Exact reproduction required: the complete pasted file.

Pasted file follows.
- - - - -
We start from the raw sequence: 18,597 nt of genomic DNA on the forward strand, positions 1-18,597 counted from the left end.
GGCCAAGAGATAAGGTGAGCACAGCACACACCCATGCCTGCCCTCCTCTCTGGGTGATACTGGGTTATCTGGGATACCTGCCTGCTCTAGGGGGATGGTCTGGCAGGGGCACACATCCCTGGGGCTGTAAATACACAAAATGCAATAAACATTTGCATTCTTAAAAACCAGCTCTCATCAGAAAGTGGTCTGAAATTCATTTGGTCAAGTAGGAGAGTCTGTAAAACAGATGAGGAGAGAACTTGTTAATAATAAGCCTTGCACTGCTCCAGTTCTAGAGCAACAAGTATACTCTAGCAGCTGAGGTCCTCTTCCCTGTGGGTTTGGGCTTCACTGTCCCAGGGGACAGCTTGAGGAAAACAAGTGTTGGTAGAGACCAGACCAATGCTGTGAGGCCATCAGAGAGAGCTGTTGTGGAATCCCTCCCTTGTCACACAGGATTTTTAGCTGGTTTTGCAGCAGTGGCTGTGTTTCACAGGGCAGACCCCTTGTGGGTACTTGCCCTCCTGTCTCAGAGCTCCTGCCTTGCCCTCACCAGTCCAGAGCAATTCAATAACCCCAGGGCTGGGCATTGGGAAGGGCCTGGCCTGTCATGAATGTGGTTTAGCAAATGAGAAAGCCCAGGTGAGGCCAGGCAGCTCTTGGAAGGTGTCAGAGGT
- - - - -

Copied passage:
We start from the raw sequence: 18,597 nt of genomic DNA on the forward strand, positions 1-18,597 counted from the left end.
GGCCAAGAGATAAGGTGAGCACAGCACACACCCATGCCTGCCCTCCTCTCTGGGTGATACTGGGTTATCTGGGATACCTGCCTGCTCTAGGGGGATGGTCTGGCAGGGGCACACATCCCTGGGGCTGTAAATACACAAAATGCAATAAACATTTGCATTCTTAAAAACCAGCTCTCATCAGAAAGTGGTCTGAAATTCATTTGGTCAAGTAGGAGAGTCTGTAAAACAGATGAGGAGAGAACTTGTTAATAATAAGCCTTGCACTGCTCCAGTTCTAGAGCAACAAGTATACTCTAGCAGCTGAGGTCCTCTTCCCTGTGGGTTTGGGCTTCACTGTCCCAGGGGACAGCTTGAGGAAAACAAGTGTTGGTAGAGACCAGACCAATGCTGTGAGGCCATCAGAGAGAGCTGTTGTGGAATCCCTCCCTTGTCACACAGGATTTTTAGCTGGTTTTGCAGCAGTGGCTGTGTTTCACAGGGCAGACCCCTTGTGGGTACTTGCCCTCCTGTCTCAGAGCTCCTGCCTTGCCCTCACCAGTCCAGAGCAATTCAATAACCCCAGGGCTGGGCATTGGGAAGGGCCTGGCCTGTCATGAATGTGGTTTAGCAAATGAGAAAGCCCAGGTGAGGCCAGGCAGCTCTTGGAAGGTGTCAGAGGT